What's the difference between a drone and a toy? The pilot

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Marco Werman: Those pictures and video were not shot from a drone, but one thing you’ll notice in the video is that the drone with the flag that was flown over the field, it looks more like a toy. It’s called a multirotor copter, green and red lights light up its four propellers. It seems like a great stocking stuffer for Christmas, but still the headlines call it a drone. So, that got me thinking. What is a drone and what is not a drone? Shawn Musgrave is here to help us out with that. He’s the projects editor at Muckrock, a news organization that helps people file freedom of information act requests.

 

Shawn Musgrave: In the United States, the determining factor for whether you need authorization from the Federal Aviation Administration to operate a drone, the key factor is what you are using it for. So, someone who is using one of these units recreationally as a hobby does not need any sort of special waiver. Whereas government agencies that’s using the exact same Brookstone or Verizon store-purchased unit does need a waiver to use this for any sort of government activity. In the past couple of years, a few police departments were under the impression that if their unit was below or a certain size or if they were not going to fly above a certain altitude, that they did not need a waiver. But that is absolutely not the case and the FAA has been trying to make that very clear across the past couple of years, but we’ve still found some police departments and other government agencies that are unclear on that point.

 

Werman: The FAA, I gather, recently sent your organization, Muckrock, a full list of agencies in the US that have applied for drone waivers. Apparently it took you a year of work to get ahold of this list -- who’s on it?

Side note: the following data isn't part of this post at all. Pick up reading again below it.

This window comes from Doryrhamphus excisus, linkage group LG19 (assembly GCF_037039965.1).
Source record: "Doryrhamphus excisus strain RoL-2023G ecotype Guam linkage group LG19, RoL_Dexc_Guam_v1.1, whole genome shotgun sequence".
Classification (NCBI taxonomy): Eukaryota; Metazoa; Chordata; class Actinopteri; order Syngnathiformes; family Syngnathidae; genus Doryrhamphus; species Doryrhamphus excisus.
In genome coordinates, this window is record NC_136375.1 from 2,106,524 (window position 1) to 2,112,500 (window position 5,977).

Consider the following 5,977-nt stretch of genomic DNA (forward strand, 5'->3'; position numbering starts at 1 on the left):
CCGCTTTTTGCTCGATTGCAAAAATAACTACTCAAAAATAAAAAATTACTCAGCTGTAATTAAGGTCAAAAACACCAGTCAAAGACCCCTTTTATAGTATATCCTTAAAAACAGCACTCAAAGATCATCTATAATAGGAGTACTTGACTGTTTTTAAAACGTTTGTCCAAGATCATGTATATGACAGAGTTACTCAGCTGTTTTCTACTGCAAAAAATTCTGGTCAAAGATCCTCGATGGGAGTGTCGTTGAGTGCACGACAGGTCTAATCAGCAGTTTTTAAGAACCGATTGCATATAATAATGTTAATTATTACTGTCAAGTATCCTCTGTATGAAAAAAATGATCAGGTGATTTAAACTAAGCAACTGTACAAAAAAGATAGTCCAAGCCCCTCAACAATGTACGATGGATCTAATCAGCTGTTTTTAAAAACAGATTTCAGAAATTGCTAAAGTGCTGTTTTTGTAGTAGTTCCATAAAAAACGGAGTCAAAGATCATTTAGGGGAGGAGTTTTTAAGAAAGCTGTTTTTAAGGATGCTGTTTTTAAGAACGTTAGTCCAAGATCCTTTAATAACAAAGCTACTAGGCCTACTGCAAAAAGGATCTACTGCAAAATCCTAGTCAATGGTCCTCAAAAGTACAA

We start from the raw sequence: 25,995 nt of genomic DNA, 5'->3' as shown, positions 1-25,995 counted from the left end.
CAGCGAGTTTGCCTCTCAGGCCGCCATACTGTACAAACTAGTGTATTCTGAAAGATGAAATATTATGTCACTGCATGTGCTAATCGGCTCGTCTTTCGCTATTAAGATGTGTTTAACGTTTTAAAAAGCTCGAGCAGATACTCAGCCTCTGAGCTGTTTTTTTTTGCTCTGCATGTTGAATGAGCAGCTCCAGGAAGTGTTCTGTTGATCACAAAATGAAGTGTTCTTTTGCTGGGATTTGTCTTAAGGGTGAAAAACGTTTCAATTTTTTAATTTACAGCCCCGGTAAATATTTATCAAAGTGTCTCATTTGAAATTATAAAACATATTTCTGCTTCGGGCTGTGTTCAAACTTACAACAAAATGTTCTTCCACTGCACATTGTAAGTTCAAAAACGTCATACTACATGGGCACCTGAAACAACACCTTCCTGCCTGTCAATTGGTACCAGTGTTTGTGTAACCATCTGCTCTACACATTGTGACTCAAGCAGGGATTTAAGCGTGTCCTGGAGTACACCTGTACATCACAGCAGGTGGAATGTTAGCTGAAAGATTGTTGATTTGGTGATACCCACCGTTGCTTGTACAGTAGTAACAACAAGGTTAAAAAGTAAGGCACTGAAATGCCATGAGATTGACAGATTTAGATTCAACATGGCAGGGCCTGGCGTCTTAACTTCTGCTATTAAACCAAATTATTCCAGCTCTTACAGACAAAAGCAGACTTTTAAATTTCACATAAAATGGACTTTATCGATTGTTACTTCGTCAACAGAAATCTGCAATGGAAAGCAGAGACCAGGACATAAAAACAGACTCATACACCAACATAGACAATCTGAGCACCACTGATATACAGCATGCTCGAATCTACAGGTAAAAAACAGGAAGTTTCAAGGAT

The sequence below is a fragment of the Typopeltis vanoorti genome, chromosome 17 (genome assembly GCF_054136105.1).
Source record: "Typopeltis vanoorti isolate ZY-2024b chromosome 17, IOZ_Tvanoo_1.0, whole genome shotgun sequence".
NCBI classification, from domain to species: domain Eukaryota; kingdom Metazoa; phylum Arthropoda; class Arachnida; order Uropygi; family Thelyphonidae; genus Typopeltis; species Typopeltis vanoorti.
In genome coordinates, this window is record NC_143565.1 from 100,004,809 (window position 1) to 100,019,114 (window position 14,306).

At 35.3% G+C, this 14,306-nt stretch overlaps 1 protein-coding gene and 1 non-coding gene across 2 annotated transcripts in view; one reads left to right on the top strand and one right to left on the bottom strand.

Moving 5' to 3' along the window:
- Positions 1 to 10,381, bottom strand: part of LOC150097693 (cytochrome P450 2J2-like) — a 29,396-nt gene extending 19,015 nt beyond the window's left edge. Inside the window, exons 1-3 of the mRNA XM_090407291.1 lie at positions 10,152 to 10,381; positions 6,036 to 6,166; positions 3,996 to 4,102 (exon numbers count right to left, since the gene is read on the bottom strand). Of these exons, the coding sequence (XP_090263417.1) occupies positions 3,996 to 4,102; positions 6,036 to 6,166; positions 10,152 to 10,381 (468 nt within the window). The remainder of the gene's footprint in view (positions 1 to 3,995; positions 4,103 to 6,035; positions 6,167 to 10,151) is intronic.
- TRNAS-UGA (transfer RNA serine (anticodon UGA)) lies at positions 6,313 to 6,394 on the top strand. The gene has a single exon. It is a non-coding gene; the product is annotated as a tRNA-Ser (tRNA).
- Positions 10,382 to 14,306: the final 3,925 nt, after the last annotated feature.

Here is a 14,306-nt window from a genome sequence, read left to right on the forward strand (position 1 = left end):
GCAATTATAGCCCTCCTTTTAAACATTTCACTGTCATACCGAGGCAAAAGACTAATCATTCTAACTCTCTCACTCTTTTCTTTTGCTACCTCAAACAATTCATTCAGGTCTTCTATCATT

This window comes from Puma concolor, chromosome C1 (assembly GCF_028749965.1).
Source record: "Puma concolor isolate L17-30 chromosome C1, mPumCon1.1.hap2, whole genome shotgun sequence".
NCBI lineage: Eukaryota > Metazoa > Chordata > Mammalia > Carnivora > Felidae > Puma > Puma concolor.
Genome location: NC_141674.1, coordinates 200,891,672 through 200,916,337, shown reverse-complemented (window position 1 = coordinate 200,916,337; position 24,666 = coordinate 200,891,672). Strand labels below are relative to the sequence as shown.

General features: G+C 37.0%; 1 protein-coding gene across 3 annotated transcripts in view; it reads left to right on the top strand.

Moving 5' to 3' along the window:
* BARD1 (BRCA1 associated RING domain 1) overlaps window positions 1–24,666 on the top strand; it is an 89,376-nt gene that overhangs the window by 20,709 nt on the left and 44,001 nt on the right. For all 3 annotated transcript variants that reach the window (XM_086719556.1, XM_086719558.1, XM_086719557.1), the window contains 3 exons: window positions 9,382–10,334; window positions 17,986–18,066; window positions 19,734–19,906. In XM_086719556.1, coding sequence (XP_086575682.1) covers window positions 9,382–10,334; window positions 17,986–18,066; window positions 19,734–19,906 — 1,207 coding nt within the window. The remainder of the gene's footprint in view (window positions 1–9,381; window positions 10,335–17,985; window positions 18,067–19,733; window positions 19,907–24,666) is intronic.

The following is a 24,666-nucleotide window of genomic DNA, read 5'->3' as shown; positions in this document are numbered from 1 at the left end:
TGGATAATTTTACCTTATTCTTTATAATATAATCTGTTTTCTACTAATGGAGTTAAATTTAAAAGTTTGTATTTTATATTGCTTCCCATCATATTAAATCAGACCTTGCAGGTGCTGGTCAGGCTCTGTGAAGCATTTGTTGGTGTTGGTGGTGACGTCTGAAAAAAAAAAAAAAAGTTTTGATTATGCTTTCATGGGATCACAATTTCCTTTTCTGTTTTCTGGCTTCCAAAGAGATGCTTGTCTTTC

Musgrave: There’s a wide variety of different government agencies on it, and it did take a considerable amount of cajoling on the FAA’s part, which has been their MO for the past few years. But the bulk of them are made up of universities, which are using them for different sorts of research, depending on what kind of sensor they’re putting on it, and then law enforcement is also a substantial chunk of the agencies on the list.

 

Werman: Why do you think the FAA was so cagey about this?

 

Musgrave: It’s really not clear to me. The FAA is certainly under scrutiny from a number of different stakeholders. There are a couple of court cases going on right now from individuals that are trying to use drones for commercial applications, particularly photography. Their strategy so far has seemingly been to put a clamp on the information. Certainly, they’re not in any hurry to release any more information than is necessary.

 

Werman: The FAA’s job is to monitor and control airspace. How are they dealing with drones in close calls? Because Youtube is filled with close calls and some actual accidents.

 

Musgrave: That is one of the disruptive potentials of drone technologies. By scaling down significantly, particularly the smaller drones, really make it much more difficult to regular airspace in this regard. For the last several decades, the sheer size of an airplane, even the smallest airplane, will show up on radar, so it’s pretty easy to detect and relatively easy to head off and of the close calls that you mentioned. But a small vehicle is not necessarily going to be seen by air traffic control or show up on radar, so it’s much more difficult to track, and that’s one of the paradigm shifts that the FAA is trying to tackle, and one of the reasons, certainly, why they’re trying to limit the number of commercial and government drones that are flying around until they’re able to figure out what the most effective way of regulating this sphere is.

 

Werman: I’ll bet you’re just waiting for the day when we see a Yankee’s fan fly a drone into Fenway Park just to stick it to Red Sox fans.

 

Musgrave: We’ll see. If there’s one rivalry where it’s most likely, where we ought to be on highest alert, it’s probably Red Sox-Yankees.

 

Werman: Shawn Musgrave, project editor at Muckrock, thank you.

 

Musgrave: Thank you very much for having me Marco.